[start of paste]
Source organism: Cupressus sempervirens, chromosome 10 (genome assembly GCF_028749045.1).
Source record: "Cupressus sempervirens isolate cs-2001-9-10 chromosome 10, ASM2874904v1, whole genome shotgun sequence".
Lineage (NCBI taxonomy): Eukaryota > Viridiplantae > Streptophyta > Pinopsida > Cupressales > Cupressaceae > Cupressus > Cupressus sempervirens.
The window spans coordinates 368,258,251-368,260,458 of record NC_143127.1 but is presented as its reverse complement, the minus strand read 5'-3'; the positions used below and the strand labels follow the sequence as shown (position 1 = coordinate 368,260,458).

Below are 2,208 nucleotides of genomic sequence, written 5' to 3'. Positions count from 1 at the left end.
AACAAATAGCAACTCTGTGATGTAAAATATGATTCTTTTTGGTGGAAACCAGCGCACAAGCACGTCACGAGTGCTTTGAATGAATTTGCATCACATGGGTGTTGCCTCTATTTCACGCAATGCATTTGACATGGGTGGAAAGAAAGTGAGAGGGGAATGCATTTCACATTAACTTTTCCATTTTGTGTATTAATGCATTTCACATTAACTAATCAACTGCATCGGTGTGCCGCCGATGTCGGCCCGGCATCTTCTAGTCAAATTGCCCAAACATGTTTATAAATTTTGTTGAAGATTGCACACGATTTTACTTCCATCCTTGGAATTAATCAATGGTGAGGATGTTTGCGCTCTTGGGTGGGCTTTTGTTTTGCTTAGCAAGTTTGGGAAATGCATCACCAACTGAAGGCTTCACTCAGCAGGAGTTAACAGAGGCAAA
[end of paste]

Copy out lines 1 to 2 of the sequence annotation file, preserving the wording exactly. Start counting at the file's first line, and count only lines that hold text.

Source organism: Cupressus sempervirens, chromosome 10 (genome assembly GCF_028749045.1).
Source record: "Cupressus sempervirens isolate cs-2001-9-10 chromosome 10, ASM2874904v1, whole genome shotgun sequence".